With their collaborative efforts, these leaders showed what could be accomplished through interreligious cooperation and respect for other faith traditions. Working alongside these leaders to integrate various motivations for nonviolent activism was the Rev. James Lawson, whom King called “the leading theorist and strategist of nonviolence in the world.” As a Methodist missionary in India for three years, Lawson was deeply influenced by the philosophy and techniques of nonviolent resistance developed by Gandhi and his followers. On November 3, Lawson will speak about “Recovering a Vision of Gandhi, and his Meaning for the 21st Century” at Riverside United Methodist Church at 7 p.m. This event is part of the Menil Collection’s exhibition titled Experiments with Truth: Gandhi and Images of Nonviolence. The Boniuk Institute invites you to attend the talk to celebrate the diverse religious traditions that impacted the civil rights movement.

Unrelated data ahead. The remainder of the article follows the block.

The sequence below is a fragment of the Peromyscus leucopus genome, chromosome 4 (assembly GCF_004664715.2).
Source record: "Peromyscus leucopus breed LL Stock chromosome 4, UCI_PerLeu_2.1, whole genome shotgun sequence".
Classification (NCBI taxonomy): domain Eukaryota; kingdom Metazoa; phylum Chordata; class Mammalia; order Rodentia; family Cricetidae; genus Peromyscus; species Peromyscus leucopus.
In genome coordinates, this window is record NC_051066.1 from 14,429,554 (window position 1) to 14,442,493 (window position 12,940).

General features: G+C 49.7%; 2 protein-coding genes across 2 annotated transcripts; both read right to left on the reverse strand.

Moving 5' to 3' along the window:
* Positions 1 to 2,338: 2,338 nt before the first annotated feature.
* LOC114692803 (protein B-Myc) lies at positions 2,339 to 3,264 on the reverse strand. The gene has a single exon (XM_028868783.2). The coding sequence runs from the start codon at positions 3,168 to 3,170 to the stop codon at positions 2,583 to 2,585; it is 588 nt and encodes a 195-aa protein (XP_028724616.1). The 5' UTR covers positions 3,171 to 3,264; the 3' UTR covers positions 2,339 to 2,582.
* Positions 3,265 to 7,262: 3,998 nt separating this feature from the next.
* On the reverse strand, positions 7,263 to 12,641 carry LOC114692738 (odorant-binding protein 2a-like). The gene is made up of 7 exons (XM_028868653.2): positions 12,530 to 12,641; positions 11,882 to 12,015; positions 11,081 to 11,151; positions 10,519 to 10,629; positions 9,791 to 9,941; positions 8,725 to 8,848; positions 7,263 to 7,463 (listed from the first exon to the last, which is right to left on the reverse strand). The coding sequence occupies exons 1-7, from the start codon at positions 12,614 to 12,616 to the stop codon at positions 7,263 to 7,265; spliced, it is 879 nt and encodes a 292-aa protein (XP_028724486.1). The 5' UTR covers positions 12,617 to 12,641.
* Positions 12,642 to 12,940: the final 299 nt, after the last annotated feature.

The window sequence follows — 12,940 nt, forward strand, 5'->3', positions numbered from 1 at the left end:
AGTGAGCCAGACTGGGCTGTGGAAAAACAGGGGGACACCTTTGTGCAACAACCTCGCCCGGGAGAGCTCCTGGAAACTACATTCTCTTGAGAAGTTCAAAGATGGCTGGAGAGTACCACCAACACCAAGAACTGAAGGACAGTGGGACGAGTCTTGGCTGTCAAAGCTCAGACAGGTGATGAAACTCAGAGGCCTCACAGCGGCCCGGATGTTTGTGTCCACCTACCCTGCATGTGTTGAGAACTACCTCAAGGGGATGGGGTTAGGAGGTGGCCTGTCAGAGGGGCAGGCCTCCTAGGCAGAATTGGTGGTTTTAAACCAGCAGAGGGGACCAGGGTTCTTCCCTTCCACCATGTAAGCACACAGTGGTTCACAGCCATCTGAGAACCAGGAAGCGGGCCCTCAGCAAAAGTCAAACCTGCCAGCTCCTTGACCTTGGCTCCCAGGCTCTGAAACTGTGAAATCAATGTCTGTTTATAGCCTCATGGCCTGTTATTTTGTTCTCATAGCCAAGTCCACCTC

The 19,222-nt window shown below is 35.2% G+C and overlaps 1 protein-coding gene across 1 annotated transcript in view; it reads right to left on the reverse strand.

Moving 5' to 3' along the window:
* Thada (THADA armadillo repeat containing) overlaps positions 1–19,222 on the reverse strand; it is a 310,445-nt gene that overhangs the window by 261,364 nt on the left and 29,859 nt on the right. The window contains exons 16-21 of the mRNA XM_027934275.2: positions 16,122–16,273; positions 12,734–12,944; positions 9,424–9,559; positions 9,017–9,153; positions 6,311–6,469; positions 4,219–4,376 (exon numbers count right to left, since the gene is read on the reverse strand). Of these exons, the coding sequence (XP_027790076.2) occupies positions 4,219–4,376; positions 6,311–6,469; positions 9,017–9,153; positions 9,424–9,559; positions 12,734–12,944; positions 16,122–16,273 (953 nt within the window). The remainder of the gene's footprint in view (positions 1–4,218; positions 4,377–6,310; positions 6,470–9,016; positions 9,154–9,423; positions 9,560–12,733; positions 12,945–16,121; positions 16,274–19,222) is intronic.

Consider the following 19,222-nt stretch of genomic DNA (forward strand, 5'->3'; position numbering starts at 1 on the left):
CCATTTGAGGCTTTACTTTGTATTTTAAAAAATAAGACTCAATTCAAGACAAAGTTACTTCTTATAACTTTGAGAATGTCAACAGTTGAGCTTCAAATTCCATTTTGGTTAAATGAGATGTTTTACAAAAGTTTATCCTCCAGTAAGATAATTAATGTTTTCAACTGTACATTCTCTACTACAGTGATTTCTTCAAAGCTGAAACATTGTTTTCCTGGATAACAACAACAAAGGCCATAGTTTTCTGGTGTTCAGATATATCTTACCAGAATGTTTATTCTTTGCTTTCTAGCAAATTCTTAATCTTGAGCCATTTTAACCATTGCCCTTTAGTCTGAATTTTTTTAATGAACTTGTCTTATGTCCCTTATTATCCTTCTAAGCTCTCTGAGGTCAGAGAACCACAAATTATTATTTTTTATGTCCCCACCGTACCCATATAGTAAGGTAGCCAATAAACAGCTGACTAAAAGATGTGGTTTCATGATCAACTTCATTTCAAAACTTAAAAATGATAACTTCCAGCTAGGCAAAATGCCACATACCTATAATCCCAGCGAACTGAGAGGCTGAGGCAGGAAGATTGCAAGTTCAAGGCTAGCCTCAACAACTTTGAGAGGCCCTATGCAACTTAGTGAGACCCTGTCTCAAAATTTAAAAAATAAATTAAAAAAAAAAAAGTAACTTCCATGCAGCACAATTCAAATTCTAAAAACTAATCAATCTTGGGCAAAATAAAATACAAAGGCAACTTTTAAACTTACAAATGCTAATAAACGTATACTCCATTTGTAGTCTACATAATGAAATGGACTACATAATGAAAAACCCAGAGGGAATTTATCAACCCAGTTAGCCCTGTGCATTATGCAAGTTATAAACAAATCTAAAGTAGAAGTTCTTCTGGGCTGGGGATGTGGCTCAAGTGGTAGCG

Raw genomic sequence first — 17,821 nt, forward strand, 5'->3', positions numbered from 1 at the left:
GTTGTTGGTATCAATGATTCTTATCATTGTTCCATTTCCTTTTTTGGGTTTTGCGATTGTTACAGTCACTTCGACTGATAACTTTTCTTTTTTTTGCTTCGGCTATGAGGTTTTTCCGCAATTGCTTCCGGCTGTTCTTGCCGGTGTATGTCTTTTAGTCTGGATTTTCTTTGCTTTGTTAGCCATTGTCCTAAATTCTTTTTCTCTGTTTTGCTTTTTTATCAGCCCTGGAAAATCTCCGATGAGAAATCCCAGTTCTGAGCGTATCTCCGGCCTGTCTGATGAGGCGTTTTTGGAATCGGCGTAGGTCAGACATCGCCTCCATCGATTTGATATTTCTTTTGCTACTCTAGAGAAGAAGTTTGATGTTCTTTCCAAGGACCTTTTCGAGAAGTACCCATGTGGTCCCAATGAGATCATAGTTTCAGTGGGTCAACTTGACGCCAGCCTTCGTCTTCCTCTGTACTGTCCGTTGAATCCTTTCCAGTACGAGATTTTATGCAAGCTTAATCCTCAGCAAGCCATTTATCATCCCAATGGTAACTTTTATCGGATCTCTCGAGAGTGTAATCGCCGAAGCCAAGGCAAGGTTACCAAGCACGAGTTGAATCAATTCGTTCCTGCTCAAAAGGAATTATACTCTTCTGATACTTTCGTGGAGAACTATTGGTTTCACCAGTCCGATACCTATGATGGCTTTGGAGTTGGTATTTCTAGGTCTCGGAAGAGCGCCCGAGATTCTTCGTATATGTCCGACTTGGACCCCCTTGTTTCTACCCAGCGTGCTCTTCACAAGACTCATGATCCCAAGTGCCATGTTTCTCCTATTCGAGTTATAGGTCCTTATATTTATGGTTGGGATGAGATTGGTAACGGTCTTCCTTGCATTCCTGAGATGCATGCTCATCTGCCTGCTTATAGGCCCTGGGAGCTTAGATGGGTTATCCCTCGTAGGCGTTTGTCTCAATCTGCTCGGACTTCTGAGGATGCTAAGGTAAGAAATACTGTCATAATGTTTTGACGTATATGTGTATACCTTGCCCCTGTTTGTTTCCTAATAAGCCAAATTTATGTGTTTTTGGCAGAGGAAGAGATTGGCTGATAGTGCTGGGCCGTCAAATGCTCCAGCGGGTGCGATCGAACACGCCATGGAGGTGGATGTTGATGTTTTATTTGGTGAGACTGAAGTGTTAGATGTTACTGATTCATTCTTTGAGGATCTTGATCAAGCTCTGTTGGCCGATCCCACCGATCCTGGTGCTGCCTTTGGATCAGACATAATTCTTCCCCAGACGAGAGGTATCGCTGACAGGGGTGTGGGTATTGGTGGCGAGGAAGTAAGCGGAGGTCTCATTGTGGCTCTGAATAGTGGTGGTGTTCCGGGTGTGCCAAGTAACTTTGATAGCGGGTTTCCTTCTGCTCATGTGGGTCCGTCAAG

Learn more about the event here.
The Boniuk Institute for the Study and Advancement of Religious Tolerance
6100 Main, Houston, Texas 77005-1892 | Mailing Address: P.O. Box 1892, Houston, Texas 77251-1892